31 January 2014

30 years ago today - Sydney's Chinatown leaves the laminex image behind

Eating World does not yet exist. Dixon Gourmet Food Centre has just opened. McDonald's on George St is opened by NSW Premier Neville Wran with a formal gala. It's January 1984 and Chinatown is undergoing a period of redevelopment.
On 31 January 1984 the Sydney Morning Herald ran an article by Leo Schofield on the changes happening in Sydney's Chinatown. "Chinatown and it's prices leave the Laminex image behind" was the headline.

30 years on there are strange parallels to the current state of our beloved Chinatown. With a huge development about to commence on the corner of Little Hay and Dixon Street that will change the feel of the strip, redevelopment of the Entertainment Centre, dismantling of the monorail, the opening of the Frank Gehry designed Dr Chau Chak Wing Building and walkway along the old train line and plans for Ultimo Rd to be blocked, Chinatown as we know it now will soon be gone.

His article is about a new evolving Chinatown and a growing respect for Chinese food in the early 1980's. "In the past 20 years we have witnessed the arrival of luxurious yum cha palaces, impossibly posh restaurants and a slew of new menus all over Sydney and it's suburbs." In the last five years there has been a similar revival, with The Century and Mr Wong's leading the charge, followed recently by Waitan and China Kingdom. "Some smart operators ... have created striking restaurants, original menus, upped food quality, and along with that the prices, and seem to be doing quite well as legitimate rather than ethnic restaurants" Schofield could be writing about Hemmes and co here too.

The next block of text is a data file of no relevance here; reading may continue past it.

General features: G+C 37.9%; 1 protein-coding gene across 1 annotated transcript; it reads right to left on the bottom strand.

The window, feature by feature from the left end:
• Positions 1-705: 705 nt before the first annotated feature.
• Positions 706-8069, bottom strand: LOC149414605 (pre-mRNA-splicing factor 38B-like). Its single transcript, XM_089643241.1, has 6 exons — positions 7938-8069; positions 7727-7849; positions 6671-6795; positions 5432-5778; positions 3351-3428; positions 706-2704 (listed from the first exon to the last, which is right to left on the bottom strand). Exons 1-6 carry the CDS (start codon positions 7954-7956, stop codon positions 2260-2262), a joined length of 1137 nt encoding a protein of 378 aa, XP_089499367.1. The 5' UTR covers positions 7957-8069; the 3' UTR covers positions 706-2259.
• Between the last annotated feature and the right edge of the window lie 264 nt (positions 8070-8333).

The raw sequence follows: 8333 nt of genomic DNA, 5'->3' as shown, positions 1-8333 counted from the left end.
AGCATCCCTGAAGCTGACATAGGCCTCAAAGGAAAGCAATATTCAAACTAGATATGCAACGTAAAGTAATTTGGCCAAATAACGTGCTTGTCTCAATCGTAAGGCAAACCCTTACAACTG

Schofield writes about Chinatown in the 1950's, having his own little nostalgia trip. Campbell Street was the dining hot spot then, only moving over to Dixon Street when it was transformed in the early 1980's.

Only six of the spots from the article are around today: New Tai Yuen, Nine Dragons, BBQ King, Dixon Gourmet Food Centre, Hingara and Emperor's Garden. Dixon House has dropped the 'Gourmet' from it's name (we can't understand why). Both Covent Garden and Star Hotel mentioned are still going, quite a feat when many old style pubs in the city have closed, including the Trades Hall.

There's some wonderful sounding places that we would have poked our nose into if they were here now: Nonya's, Barbeque House, Tea House of the New August Moon, Mandalay Seafood, Shanghai Village, Yum Yum.

Schofield may have been a bit of a fortune teller through to this decade, or perhaps food trends are cyclical and Chinese was bound to make it back to the top of the heap some time. "The smart set declared Chinese to be 'in', in much the same way as it is currently embracing Japanese cuisine". Dumplings are the new norm for a night out now, just as ramen has been embraced as fine Japanese fare. "Now, of course, standard Chinese food is not so cheap." The new places that have captured a smart cashed up clientèle certainly aren't cheap, some setting prices way above the traditional mainstays and also offering polished fit outs, cocktails and artwork.

"But it's the restaurants in the middle that appear to be suffering, your traditional undistinguished Chinese eatery." How true again. Some of the restaurants along the Chinatown mall area seem fusty and dowdy, while others trade on past glories.

We love this part about one of our favourites, we would have relished experiencing one of our favourite eating places in all it's new and shiny glory. "And in Dixon Street we now have a brand-new complex with a basement cafeteria, the Dixon Gourmet Food Centre, with self-service food racks, tin trays, bains-maries full of good looking and good-tasting Chinese food plus an American-style ice cream bar. It's doing boom business on price, speed of service and novelty."

To get a feel for what Chinatown looked like in the 1980's, the State Library of NSW has a number of photos in it's collection from around this time. It's like flicking through a beloved old family album, except the memories are of restaurants instead of grannies.